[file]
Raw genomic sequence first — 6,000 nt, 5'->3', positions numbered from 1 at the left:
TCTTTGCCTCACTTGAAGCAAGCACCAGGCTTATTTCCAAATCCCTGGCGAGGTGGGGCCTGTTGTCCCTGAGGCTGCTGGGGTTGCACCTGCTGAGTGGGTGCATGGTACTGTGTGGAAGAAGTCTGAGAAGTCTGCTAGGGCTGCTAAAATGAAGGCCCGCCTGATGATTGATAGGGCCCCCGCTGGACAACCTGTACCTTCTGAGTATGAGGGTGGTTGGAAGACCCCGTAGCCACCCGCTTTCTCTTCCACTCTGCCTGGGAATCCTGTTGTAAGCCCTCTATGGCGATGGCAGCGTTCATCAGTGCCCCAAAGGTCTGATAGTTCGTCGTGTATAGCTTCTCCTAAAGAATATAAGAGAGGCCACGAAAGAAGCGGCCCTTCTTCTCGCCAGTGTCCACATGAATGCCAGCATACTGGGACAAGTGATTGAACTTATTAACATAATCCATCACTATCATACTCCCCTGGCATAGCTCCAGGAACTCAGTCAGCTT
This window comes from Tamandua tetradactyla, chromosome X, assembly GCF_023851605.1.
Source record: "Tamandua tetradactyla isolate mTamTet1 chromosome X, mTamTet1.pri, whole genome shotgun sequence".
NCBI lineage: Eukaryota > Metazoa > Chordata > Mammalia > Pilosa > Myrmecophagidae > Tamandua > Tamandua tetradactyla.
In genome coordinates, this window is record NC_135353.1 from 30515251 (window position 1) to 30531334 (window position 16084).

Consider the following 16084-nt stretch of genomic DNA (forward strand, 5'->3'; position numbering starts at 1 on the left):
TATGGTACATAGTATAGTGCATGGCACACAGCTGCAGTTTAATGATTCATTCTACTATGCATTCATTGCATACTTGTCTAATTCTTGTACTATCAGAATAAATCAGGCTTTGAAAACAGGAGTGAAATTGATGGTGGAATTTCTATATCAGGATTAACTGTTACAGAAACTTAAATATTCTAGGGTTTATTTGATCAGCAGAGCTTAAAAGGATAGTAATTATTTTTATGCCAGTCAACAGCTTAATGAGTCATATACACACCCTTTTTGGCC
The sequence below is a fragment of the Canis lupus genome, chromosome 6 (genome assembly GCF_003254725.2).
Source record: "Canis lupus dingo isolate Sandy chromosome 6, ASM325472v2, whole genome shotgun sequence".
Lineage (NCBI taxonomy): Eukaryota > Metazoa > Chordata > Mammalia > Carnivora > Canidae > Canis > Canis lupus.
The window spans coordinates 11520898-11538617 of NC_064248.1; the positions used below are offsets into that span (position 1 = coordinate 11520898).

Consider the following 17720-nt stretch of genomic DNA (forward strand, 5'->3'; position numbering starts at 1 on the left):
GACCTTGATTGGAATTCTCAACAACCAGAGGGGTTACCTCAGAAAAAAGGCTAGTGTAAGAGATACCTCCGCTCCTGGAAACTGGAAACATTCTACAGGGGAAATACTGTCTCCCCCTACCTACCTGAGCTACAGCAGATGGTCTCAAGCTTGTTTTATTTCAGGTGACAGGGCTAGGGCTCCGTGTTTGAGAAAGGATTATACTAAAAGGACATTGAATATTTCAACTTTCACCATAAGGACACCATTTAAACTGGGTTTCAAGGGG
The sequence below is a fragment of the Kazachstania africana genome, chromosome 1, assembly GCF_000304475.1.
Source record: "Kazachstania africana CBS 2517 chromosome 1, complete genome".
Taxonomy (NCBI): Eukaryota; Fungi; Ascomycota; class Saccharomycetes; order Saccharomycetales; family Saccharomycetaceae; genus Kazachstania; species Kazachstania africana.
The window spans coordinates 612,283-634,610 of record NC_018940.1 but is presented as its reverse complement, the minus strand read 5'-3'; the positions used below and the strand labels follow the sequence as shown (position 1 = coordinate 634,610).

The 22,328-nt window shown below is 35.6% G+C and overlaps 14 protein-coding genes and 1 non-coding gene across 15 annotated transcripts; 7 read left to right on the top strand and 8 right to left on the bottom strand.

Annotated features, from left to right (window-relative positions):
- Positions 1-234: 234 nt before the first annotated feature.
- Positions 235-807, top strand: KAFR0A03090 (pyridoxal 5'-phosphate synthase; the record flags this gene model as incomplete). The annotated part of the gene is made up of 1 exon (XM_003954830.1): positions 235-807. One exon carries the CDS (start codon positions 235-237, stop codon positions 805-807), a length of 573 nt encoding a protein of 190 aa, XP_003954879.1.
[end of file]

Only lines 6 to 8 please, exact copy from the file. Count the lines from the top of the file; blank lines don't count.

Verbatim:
In genome coordinates, this window is record NC_135353.1 from 30515251 (window position 1) to 30531334 (window position 16084).

Consider the following 16084-nt stretch of genomic DNA (forward strand, 5'->3'; position numbering starts at 1 on the left):
TATGGTACATAGTATAGTGCATGGCACACAGCTGCAGTTTAATGATTCATTCTACTATGCATTCATTGCATACTTGTCTAATTCTTGTACTATCAGAATAAATCAGGCTTTGAAAACAGGAGTGAAATTGATGGTGGAATTTCTATATCAGGATTAACTGTTACAGAAACTTAAATATTCTAGGGTTTATTTGATCAGCAGAGCTTAAAAGGATAGTAATTATTTTTATGCCAGTCAACAGCTTAATGAGTCATATACACACCCTTTTTGGCC